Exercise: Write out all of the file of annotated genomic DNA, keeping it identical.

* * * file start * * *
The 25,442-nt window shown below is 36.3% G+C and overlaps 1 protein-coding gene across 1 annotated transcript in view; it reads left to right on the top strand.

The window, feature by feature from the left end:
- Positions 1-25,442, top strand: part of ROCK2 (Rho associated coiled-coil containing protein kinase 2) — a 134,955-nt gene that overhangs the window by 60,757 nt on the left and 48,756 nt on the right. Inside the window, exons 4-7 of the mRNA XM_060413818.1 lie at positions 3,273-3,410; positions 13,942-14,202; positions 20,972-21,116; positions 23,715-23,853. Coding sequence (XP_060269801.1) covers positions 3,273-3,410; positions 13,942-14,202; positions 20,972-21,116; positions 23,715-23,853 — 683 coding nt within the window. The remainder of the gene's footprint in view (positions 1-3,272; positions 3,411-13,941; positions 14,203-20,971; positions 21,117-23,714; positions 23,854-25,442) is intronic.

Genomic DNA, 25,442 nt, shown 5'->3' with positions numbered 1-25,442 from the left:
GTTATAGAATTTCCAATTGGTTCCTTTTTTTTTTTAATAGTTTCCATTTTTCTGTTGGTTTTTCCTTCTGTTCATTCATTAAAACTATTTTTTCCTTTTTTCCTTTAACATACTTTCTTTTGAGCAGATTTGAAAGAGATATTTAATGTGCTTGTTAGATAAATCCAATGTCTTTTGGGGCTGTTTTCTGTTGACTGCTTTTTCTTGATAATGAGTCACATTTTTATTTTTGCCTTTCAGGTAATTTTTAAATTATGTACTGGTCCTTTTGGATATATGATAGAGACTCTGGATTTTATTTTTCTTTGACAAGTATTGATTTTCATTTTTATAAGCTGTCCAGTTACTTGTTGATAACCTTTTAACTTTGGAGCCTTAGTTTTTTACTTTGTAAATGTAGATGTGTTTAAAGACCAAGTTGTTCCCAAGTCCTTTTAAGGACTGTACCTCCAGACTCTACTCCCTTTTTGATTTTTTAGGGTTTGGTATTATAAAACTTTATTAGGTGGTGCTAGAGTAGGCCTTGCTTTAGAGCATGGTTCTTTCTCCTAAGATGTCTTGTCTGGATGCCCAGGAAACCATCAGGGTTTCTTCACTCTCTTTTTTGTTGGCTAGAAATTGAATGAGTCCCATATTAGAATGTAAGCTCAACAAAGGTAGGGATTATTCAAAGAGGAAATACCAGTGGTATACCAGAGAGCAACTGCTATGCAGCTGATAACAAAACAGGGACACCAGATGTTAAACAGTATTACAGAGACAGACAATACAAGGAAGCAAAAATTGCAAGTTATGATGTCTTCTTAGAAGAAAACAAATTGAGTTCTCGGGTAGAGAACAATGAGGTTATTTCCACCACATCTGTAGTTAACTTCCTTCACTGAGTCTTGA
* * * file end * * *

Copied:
The 25,442-nt window shown below is 36.3% G+C and overlaps 1 protein-coding gene across 1 annotated transcript in view; it reads left to right on the top strand.

The window, feature by feature from the left end:
- Positions 1-25,442, top strand: part of ROCK2 (Rho associated coiled-coil containing protein kinase 2) — a 134,955-nt gene that overhangs the window by 60,757 nt on the left and 48,756 nt on the right. Inside the window, exons 4-7 of the mRNA XM_060413818.1 lie at positions 3,273-3,410; positions 13,942-14,202; positions 20,972-21,116; positions 23,715-23,853. Coding sequence (XP_060269801.1) covers positions 3,273-3,410; positions 13,942-14,202; positions 20,972-21,116; positions 23,715-23,853 — 683 coding nt within the window. The remainder of the gene's footprint in view (positions 1-3,272; positions 3,411-13,941; positions 14,203-20,971; positions 21,117-23,714; positions 23,854-25,442) is intronic.

Genomic DNA, 25,442 nt, shown 5'->3' with positions numbered 1-25,442 from the left:
GTTATAGAATTTCCAATTGGTTCCTTTTTTTTTTTAATAGTTTCCATTTTTCTGTTGGTTTTTCCTTCTGTTCATTCATTAAAACTATTTTTTCCTTTTTTCCTTTAACATACTTTCTTTTGAGCAGATTTGAAAGAGATATTTAATGTGCTTGTTAGATAAATCCAATGTCTTTTGGGGCTGTTTTCTGTTGACTGCTTTTTCTTGATAATGAGTCACATTTTTATTTTTGCCTTTCAGGTAATTTTTAAATTATGTACTGGTCCTTTTGGATATATGATAGAGACTCTGGATTTTATTTTTCTTTGACAAGTATTGATTTTCATTTTTATAAGCTGTCCAGTTACTTGTTGATAACCTTTTAACTTTGGAGCCTTAGTTTTTTACTTTGTAAATGTAGATGTGTTTAAAGACCAAGTTGTTCCCAAGTCCTTTTAAGGACTGTACCTCCAGACTCTACTCCCTTTTTGATTTTTTAGGGTTTGGTATTATAAAACTTTATTAGGTGGTGCTAGAGTAGGCCTTGCTTTAGAGCATGGTTCTTTCTCCTAAGATGTCTTGTCTGGATGCCCAGGAAACCATCAGGGTTTCTTCACTCTCTTTTTTGTTGGCTAGAAATTGAATGAGTCCCATATTAGAATGTAAGCTCAACAAAGGTAGGGATTATTCAAAGAGGAAATACCAGTGGTATACCAGAGAGCAACTGCTATGCAGCTGATAACAAAACAGGGACACCAGATGTTAAACAGTATTACAGAGACAGACAATACAAGGAAGCAAAAATTGCAAGTTATGATGTCTTCTTAGAAGAAAACAAATTGAGTTCTCGGGTAGAGAACAATGAGGTTATTTCCACCACATCTGTAGTTAACTTCCTTCACTGAGTCTTGA